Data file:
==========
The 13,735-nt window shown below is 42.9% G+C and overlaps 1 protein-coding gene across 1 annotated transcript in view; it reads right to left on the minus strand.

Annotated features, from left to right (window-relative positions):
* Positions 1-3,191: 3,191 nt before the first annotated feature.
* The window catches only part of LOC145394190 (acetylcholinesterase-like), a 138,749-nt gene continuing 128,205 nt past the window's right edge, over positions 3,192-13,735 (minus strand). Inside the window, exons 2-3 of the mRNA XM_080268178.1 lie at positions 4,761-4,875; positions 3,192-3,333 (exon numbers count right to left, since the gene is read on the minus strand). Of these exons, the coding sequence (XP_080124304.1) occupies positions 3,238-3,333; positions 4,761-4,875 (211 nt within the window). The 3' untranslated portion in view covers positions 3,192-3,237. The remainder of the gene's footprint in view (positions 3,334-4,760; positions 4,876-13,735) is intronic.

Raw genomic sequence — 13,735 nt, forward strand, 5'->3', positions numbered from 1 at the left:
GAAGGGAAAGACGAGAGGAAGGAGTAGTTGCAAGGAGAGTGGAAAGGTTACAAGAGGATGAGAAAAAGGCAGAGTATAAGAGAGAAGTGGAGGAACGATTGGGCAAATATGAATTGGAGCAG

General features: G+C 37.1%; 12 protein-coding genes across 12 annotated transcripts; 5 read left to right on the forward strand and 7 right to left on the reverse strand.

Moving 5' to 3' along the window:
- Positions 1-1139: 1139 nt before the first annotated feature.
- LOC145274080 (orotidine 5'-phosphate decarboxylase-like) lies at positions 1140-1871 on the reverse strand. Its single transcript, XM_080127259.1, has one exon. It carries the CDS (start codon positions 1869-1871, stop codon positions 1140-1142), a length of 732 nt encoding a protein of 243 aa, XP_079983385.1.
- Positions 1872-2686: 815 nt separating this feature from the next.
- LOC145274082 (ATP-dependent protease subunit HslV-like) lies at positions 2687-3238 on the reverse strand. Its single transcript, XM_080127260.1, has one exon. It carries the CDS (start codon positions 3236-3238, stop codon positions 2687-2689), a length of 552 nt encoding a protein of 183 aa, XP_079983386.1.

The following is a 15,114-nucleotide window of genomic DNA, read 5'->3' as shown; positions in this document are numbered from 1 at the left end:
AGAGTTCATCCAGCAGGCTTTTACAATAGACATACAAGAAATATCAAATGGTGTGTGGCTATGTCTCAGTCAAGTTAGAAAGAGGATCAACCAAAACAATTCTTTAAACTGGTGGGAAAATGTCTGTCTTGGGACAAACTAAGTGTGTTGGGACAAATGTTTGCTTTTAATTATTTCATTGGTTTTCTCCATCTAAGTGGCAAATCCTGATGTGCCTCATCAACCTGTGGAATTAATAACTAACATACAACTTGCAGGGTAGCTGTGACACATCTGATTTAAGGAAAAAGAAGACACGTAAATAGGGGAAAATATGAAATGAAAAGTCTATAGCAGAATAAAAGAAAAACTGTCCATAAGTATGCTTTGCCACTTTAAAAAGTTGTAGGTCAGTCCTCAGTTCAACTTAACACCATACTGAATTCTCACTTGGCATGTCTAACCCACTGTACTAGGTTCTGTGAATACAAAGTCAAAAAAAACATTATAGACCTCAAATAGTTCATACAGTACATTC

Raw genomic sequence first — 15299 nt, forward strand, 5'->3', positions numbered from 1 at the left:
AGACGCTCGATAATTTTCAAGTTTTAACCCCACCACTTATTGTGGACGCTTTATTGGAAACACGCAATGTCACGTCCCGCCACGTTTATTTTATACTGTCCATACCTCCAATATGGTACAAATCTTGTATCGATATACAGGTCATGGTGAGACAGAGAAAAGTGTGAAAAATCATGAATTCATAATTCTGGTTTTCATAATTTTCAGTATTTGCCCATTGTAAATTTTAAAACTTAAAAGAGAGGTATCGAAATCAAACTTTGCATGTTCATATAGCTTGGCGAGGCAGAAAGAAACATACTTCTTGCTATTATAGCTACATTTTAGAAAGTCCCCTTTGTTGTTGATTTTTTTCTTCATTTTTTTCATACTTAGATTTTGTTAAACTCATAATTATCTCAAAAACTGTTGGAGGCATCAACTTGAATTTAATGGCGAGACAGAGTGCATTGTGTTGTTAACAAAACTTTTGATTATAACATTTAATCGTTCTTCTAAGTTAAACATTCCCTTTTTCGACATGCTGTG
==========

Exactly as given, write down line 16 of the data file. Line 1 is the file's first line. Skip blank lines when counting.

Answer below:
AGACGCTCGATAATTTTCAAGTTTTAACCCCACCACTTATTGTGGACGCTTTATTGGAAACACGCAATGTCACGTCCCGCCACGTTTATTTTATACTGTCCATACCTCCAATATGGTACAAATCTTGTATCGATATACAGGTCATGGTGAGACAGAGAAAAGTGTGAAAAATCATGAATTCATAATTCTGGTTTTCATAATTTTCAGTATTTGCCCATTGTAAATTTTAAAACTTAAAAGAGAGGTATCGAAATCAAACTTTGCATGTTCATATAGCTTGGCGAGGCAGAAAGAAACATACTTCTTGCTATTATAGCTACATTTTAGAAAGTCCCCTTTGTTGTTGATTTTTTTCTTCATTTTTTTCATACTTAGATTTTGTTAAACTCATAATTATCTCAAAAACTGTTGGAGGCATCAACTTGAATTTAATGGCGAGACAGAGTGCATTGTGTTGTTAACAAAACTTTTGATTATAACATTTAATCGTTCTTCTAAGTTAAACATTCCCTTTTTCGACATGCTGTG